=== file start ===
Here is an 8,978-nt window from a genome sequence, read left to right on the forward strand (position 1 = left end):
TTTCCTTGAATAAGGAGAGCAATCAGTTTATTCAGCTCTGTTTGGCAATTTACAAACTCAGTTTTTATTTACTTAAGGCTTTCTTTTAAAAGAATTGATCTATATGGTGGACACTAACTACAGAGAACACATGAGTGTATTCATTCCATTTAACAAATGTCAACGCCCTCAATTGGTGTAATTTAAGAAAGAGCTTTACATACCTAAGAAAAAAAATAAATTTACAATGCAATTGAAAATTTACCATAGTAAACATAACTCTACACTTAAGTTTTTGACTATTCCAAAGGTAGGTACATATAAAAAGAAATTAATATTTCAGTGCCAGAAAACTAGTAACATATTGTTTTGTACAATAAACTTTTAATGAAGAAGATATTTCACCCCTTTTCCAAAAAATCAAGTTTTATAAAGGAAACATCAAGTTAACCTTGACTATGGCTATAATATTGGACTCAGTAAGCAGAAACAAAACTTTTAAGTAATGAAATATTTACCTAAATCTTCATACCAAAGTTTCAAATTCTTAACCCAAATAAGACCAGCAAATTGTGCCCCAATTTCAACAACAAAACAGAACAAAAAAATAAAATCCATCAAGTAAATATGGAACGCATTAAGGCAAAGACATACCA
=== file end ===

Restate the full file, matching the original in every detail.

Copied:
Here is an 8,978-nt window from a genome sequence, read left to right on the forward strand (position 1 = left end):
TTTCCTTGAATAAGGAGAGCAATCAGTTTATTCAGCTCTGTTTGGCAATTTACAAACTCAGTTTTTATTTACTTAAGGCTTTCTTTTAAAAGAATTGATCTATATGGTGGACACTAACTACAGAGAACACATGAGTGTATTCATTCCATTTAACAAATGTCAACGCCCTCAATTGGTGTAATTTAAGAAAGAGCTTTACATACCTAAGAAAAAAAATAAATTTACAATGCAATTGAAAATTTACCATAGTAAACATAACTCTACACTTAAGTTTTTGACTATTCCAAAGGTAGGTACATATAAAAAGAAATTAATATTTCAGTGCCAGAAAACTAGTAACATATTGTTTTGTACAATAAACTTTTAATGAAGAAGATATTTCACCCCTTTTCCAAAAAATCAAGTTTTATAAAGGAAACATCAAGTTAACCTTGACTATGGCTATAATATTGGACTCAGTAAGCAGAAACAAAACTTTTAAGTAATGAAATATTTACCTAAATCTTCATACCAAAGTTTCAAATTCTTAACCCAAATAAGACCAGCAAATTGTGCCCCAATTTCAACAACAAAACAGAACAAAAAAATAAAATCCATCAAGTAAATATGGAACGCATTAAGGCAAAGACATACCA